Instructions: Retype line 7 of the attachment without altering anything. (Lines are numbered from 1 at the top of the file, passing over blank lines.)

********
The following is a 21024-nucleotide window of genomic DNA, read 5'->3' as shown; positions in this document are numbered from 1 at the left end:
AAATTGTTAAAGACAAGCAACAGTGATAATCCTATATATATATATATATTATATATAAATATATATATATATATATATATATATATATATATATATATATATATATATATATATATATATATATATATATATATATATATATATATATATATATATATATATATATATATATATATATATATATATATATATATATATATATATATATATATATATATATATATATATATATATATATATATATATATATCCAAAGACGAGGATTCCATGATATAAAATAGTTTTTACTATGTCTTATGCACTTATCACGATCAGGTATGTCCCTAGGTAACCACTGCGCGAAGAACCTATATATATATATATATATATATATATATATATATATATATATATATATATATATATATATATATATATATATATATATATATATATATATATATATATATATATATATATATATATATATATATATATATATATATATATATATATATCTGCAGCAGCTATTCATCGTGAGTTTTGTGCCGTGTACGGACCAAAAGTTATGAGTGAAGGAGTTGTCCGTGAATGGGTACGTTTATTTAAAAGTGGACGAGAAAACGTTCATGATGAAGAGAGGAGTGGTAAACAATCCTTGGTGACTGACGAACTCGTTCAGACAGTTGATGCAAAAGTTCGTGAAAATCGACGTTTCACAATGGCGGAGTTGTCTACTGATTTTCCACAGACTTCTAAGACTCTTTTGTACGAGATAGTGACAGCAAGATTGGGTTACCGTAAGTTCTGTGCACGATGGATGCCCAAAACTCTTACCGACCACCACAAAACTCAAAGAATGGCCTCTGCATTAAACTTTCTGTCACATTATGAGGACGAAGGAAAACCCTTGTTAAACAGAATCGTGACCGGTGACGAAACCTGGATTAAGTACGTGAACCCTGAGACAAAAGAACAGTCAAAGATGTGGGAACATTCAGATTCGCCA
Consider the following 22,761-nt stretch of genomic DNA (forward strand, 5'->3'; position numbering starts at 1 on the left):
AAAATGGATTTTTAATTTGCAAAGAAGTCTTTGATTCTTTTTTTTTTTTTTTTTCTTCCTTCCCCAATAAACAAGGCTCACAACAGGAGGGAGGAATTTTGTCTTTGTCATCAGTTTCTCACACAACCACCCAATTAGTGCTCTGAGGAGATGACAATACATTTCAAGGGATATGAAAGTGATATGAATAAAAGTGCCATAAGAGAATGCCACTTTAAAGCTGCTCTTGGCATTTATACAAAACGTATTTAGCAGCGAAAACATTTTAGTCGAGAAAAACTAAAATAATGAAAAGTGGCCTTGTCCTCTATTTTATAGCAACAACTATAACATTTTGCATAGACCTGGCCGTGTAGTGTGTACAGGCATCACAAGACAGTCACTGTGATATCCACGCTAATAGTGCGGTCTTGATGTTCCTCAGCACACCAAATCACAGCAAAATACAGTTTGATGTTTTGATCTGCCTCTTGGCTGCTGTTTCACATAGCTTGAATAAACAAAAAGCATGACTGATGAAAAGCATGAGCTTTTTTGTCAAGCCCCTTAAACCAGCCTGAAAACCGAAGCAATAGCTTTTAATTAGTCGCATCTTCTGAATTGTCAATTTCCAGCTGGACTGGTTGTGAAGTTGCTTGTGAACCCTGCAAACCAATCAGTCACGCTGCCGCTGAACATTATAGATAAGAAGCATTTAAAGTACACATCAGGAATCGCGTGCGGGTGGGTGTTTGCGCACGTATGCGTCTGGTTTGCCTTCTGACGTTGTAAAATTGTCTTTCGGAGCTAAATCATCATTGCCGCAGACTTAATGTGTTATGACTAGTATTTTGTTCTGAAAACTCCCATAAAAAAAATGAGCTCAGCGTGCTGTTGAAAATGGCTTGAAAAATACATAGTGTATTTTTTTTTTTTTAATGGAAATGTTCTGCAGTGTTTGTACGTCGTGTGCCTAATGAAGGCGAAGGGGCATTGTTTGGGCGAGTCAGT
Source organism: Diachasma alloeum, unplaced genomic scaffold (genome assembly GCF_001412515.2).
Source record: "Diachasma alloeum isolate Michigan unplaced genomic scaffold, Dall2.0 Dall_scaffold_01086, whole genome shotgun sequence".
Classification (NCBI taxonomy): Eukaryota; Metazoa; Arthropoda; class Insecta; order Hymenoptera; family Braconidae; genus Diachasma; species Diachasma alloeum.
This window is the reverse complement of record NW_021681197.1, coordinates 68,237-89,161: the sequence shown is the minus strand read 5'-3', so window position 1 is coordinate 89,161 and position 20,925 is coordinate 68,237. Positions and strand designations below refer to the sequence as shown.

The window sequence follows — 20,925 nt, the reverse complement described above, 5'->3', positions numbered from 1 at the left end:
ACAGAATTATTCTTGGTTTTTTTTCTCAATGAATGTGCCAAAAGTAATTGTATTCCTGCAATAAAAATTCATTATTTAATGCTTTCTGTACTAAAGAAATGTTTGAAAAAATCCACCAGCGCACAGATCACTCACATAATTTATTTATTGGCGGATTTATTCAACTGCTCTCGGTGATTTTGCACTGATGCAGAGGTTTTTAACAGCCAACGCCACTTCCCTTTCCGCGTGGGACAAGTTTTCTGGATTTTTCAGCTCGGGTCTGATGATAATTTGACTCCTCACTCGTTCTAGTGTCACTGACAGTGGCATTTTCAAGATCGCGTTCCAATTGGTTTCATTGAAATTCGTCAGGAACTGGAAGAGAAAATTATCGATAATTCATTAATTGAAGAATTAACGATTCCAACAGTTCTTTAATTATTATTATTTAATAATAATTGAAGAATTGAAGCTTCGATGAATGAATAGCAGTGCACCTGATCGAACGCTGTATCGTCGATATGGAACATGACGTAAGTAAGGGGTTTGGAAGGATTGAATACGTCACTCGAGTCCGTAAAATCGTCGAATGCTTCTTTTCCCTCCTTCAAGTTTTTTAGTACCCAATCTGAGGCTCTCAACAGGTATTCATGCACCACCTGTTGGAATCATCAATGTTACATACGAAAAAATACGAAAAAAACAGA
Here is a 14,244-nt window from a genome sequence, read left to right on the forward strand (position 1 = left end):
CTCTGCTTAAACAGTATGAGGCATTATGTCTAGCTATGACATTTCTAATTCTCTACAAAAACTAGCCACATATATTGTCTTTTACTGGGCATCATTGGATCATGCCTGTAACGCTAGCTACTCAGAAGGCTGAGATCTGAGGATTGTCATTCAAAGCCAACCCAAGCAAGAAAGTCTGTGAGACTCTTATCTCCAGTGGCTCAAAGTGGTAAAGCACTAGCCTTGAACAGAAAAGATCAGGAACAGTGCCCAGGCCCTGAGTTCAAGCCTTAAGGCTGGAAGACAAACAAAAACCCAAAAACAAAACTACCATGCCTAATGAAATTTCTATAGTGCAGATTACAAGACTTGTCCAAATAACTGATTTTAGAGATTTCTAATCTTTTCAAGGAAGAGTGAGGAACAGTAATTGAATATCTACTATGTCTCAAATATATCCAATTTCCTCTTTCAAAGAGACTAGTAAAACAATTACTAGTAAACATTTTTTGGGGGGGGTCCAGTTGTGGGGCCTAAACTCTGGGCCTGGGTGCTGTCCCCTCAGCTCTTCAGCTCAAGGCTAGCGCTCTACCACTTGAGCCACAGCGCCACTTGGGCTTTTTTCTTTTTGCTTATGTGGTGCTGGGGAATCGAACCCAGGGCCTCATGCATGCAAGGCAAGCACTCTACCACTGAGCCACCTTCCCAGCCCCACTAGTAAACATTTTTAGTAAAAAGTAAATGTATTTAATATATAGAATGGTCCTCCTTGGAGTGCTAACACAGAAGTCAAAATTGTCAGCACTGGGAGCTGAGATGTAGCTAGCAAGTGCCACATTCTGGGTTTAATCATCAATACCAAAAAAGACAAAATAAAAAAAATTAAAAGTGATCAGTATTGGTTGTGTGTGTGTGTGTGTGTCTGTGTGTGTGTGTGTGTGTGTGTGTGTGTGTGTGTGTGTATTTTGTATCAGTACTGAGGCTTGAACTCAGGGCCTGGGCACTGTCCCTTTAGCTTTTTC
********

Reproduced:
Classification (NCBI taxonomy): Eukaryota; Metazoa; Arthropoda; class Insecta; order Hymenoptera; family Braconidae; genus Diachasma; species Diachasma alloeum.